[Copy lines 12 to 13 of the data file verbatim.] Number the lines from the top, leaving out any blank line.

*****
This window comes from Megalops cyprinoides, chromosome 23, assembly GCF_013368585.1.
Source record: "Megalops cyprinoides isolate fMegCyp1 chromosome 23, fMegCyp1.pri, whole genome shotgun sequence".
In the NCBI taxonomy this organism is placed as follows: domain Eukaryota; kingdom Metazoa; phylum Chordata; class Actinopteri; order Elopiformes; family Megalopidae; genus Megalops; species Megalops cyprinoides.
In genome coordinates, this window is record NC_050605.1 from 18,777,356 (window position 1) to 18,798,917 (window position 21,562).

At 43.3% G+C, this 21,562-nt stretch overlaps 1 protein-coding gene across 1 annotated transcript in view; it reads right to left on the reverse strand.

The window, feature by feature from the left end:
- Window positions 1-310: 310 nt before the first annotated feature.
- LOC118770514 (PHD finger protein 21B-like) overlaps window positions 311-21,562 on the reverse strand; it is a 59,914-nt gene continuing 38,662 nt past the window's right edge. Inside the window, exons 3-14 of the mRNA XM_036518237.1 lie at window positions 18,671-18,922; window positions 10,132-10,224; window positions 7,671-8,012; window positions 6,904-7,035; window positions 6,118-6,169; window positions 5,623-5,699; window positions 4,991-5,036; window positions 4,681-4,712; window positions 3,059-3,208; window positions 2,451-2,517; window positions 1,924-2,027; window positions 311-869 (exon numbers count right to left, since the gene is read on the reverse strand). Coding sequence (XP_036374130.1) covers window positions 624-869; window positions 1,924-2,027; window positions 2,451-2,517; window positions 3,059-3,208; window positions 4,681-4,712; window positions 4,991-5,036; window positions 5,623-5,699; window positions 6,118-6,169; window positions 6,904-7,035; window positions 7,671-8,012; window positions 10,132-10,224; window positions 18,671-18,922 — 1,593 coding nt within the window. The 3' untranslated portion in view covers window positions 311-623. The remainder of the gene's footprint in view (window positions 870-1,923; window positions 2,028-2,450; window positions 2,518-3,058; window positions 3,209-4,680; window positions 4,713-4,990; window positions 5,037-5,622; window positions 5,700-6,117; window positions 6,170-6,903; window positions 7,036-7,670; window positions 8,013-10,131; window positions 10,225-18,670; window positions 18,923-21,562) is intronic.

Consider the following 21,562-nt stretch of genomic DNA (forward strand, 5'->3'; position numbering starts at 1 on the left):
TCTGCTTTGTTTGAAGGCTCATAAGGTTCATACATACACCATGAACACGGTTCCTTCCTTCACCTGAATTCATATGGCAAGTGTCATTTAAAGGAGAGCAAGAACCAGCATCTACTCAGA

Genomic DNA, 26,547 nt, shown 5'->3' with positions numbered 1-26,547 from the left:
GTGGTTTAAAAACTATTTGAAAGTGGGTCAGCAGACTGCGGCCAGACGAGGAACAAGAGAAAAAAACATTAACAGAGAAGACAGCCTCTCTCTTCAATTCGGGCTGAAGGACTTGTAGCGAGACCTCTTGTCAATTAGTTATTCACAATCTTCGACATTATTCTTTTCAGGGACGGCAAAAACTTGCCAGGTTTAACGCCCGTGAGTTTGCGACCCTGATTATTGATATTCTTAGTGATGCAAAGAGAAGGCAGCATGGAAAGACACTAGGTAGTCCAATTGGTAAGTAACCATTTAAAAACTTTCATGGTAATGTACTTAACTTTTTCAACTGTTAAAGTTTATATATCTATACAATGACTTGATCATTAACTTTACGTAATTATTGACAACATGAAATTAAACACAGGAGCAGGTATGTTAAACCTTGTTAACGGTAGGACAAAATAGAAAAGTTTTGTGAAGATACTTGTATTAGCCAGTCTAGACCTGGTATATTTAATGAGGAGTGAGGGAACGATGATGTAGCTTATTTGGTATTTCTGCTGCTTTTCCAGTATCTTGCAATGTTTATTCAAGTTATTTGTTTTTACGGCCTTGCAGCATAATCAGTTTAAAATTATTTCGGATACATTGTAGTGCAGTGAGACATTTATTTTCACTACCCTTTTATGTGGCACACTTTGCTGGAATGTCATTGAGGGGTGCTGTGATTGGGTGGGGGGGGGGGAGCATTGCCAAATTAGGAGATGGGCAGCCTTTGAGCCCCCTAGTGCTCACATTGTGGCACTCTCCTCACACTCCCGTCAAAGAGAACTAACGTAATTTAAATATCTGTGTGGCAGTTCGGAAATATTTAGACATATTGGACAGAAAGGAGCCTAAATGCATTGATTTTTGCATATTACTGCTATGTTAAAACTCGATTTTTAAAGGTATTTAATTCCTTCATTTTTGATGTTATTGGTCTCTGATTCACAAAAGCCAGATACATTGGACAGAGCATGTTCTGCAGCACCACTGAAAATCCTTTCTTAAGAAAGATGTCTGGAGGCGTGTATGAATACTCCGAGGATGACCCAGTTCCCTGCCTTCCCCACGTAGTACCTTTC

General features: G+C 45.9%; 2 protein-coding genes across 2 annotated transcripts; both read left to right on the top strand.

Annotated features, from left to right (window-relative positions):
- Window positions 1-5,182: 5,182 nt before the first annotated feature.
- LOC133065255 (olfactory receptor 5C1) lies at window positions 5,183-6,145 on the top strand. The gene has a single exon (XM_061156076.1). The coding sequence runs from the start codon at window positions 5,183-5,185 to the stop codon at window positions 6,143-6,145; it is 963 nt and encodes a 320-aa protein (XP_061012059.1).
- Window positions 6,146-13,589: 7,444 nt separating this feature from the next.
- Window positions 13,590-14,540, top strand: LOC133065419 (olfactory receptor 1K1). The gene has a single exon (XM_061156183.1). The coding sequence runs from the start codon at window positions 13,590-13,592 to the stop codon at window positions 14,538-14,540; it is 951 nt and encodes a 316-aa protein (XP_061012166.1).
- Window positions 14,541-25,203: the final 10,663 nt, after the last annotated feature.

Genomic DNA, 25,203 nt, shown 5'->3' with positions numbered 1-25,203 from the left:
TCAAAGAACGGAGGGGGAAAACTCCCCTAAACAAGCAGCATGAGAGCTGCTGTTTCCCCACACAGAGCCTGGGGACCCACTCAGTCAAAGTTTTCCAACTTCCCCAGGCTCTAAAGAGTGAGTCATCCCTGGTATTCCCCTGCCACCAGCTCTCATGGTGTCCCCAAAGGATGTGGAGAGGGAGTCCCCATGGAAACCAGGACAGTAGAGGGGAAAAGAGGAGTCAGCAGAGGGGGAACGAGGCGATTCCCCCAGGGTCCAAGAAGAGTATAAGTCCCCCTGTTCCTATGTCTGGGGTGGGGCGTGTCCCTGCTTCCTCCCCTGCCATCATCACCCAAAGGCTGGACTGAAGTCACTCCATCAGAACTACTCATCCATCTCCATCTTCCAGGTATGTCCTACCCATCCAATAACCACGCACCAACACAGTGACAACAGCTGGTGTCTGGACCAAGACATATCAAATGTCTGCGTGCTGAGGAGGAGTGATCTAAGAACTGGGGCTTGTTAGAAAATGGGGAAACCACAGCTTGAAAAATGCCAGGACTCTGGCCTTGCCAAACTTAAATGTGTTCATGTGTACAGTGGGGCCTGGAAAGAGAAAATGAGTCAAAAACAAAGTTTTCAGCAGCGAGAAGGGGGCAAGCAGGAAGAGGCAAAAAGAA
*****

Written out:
GTGGTTTAAAAACTATTTGAAAGTGGGTCAGCAGACTGCGGCCAGACGAGGAACAAGAGAAAAAAACATTAACAGAGAAGACAGCCTCTCTCTTCAATTCGGGCTGAAGGACTTGTAGCGAGACCTCTTGTCAATTAGTTATTCACAATCTTCGACATTATTCTTTTCAGGGACGGCAAAAACTTGCCAGGTTTAACGCCCGTGAGTTTGCGACCCTGATTATTGATATTCTTAGTGATGCAAAGAGAAGGCAGCATGGAAAGACACTAGGTAGTCCAATTGGTAAGTAACCATTTAAAAACTTTCATGGTAATGTACTTAACTTTTTCAACTGTTAAAGTTTATATATCTATACAATGACTTGATCATTAACTTTACGTAATTATTGACAACATGAAATTAAACACAGGAGCAGGTATGTTAAACCTTGTTAACGGTAGGACAAAATAGAAAAGTTTTGTGAAGATACTTGTATTAGCCAGTCTAGACCTGGTATATTTAATGAGGAGTGAGGGAACGATGATGTAGCTTATTTGGTATTTCTGCTGCTTTTCCAGTATCTTGCAATGTTTATTCAAGTTATTTGTTTTTACGGCCTTGCAGCATAATCAGTTTAAAATTATTTCGGATACATTGTAGTGCAGTGAGACATTTATTTTCACTACCCTTTTATGTGGCACACTTTGCTGGAATGTCATTGAGGGGTGCTGTGATTGGGTGGGGGGGGGGGAGCATTGCCAAATTAGGAGATGGGCAGCCTTTGAGCCCCCTAGTGCTCACATTGTGGCACTCTCCTCACACTCCCGTCAAAGAGAACTAACGTAATTTAAATATCTGTGTGGCAGTTCGGAAATATTTAGACATATTGGACAGAAAGGAGCCTAAATGCATTGATTTTTGCATATTACTGCTATGTTAAAACTCGATTTTTAAAGGTATTTAATTCCTTCATTTTTGATGTTATTGGTCTCTGATTCACAAAAGCCAGATACATTGGACAGAGCATGTTCTGCAGCACCACTGAAAATCCTTTCTTAAGAAAGATGTCTGGAGGCGTGTATGAATACTCCGAGGATGACCCAGTTCCCTGCCTTCCCCACGTAGTACCTTTC

General features: G+C 45.9%; 2 protein-coding genes across 2 annotated transcripts; both read left to right on the top strand.